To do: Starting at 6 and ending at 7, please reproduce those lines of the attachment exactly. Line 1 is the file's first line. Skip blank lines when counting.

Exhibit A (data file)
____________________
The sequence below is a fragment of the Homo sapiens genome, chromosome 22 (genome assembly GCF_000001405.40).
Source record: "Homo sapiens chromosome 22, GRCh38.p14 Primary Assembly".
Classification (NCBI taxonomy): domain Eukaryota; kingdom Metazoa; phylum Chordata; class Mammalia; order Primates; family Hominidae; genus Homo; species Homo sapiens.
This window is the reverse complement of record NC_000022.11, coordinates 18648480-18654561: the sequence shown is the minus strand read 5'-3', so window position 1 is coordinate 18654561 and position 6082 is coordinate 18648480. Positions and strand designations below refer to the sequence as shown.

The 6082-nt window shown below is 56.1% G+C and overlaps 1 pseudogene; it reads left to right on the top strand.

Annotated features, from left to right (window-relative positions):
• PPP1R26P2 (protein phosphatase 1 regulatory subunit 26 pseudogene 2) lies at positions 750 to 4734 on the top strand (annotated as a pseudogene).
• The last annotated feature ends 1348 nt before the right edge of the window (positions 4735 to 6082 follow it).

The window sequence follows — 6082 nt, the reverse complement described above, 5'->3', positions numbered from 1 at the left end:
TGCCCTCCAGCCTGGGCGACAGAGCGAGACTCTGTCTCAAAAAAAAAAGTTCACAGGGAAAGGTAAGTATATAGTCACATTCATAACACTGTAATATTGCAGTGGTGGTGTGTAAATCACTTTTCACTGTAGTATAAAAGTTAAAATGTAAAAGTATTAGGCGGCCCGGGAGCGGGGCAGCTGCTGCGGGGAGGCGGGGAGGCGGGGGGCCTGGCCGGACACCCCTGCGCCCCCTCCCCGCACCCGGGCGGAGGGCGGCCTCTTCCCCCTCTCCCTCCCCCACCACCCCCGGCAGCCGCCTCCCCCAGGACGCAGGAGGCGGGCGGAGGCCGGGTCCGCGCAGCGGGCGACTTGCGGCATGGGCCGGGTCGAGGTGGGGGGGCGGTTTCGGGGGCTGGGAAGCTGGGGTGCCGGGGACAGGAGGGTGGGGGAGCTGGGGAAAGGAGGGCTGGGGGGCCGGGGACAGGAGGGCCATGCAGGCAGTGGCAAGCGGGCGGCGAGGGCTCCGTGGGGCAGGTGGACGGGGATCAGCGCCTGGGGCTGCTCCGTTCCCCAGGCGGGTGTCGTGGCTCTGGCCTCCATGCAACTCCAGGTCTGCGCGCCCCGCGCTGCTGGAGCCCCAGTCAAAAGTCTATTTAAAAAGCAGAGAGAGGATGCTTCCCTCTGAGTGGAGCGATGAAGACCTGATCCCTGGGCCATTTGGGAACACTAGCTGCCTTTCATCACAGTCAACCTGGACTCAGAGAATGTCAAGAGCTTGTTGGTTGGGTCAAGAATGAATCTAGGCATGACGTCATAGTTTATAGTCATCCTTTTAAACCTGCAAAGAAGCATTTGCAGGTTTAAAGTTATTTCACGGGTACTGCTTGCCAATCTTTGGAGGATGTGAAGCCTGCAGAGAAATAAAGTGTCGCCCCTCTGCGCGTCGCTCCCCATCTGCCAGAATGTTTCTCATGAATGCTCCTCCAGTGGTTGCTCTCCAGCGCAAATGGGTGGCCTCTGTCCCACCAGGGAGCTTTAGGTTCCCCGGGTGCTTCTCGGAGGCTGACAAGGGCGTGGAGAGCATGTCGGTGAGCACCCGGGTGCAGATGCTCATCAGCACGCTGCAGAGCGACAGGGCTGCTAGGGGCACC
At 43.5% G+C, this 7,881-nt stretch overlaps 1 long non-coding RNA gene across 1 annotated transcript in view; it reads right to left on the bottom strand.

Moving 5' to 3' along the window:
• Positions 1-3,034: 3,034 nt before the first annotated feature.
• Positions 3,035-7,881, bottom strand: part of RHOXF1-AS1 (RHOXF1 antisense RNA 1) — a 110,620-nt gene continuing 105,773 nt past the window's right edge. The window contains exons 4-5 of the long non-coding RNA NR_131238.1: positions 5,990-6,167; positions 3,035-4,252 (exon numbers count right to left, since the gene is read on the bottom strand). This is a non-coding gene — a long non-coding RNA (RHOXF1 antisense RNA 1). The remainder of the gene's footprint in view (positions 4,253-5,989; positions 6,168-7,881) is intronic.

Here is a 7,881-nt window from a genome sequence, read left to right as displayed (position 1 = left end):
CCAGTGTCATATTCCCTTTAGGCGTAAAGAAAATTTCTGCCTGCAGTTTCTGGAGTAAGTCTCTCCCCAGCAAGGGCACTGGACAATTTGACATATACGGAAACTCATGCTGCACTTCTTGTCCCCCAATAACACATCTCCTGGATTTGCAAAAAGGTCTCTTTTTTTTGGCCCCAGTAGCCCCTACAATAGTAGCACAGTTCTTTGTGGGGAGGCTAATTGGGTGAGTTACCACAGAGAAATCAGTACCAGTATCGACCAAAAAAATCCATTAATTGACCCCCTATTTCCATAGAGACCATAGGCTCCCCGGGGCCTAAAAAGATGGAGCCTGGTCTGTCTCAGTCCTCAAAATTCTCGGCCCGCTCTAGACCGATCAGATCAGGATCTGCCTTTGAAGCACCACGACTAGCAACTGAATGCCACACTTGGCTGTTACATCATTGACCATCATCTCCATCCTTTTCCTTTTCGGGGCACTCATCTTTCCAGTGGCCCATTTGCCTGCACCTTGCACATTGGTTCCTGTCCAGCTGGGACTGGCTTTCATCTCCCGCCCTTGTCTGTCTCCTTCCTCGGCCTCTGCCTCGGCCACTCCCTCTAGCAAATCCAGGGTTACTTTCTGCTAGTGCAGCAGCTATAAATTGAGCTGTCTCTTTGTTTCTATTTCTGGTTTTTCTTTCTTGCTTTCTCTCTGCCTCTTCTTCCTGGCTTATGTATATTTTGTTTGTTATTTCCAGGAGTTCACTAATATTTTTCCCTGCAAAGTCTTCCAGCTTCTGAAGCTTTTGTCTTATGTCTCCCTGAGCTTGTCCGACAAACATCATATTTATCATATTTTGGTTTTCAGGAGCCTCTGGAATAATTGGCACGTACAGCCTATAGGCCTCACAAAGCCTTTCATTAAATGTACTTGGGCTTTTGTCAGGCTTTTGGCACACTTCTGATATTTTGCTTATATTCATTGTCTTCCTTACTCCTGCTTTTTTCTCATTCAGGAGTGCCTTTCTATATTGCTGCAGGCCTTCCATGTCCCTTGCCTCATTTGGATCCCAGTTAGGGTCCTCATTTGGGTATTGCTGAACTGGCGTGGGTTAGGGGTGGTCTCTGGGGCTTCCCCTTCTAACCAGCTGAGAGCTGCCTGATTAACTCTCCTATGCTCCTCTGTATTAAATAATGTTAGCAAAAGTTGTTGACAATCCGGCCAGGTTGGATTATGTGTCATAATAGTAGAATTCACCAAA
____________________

Annotated features, from left to right (window-relative positions):
• PPP1R26P2 (protein phosphatase 1 regulatory subunit 26 pseudogene 2) lies at positions 750 to 4734 on the top strand (annotated as a pseudogene).